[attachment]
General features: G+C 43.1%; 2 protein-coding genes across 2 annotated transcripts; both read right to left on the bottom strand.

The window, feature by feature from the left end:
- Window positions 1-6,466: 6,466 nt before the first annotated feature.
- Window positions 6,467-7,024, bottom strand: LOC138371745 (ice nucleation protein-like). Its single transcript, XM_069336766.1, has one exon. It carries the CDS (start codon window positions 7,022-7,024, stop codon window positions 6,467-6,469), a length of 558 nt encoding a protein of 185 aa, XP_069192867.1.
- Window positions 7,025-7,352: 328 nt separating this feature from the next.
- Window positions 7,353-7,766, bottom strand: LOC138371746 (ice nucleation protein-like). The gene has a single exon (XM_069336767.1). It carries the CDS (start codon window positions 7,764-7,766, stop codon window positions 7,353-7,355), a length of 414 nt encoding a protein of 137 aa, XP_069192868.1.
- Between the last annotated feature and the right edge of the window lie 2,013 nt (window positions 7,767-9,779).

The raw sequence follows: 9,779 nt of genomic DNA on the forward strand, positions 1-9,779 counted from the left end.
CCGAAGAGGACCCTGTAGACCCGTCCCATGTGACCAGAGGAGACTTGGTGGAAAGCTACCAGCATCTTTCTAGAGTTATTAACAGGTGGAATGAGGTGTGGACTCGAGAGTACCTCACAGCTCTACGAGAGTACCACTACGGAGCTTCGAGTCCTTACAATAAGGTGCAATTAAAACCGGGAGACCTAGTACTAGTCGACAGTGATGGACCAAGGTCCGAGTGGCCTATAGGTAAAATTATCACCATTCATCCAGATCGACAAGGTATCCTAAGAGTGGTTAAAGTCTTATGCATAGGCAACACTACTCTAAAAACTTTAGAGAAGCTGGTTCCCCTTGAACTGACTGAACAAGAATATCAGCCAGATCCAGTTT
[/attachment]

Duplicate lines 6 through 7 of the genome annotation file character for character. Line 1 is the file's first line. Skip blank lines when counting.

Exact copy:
- Window positions 7,353-7,766, bottom strand: LOC138371746 (ice nucleation protein-like). The gene has a single exon (XM_069336767.1). It carries the CDS (start codon window positions 7,764-7,766, stop codon window positions 7,353-7,355), a length of 414 nt encoding a protein of 137 aa, XP_069192868.1.
- Between the last annotated feature and the right edge of the window lie 2,013 nt (window positions 7,767-9,779).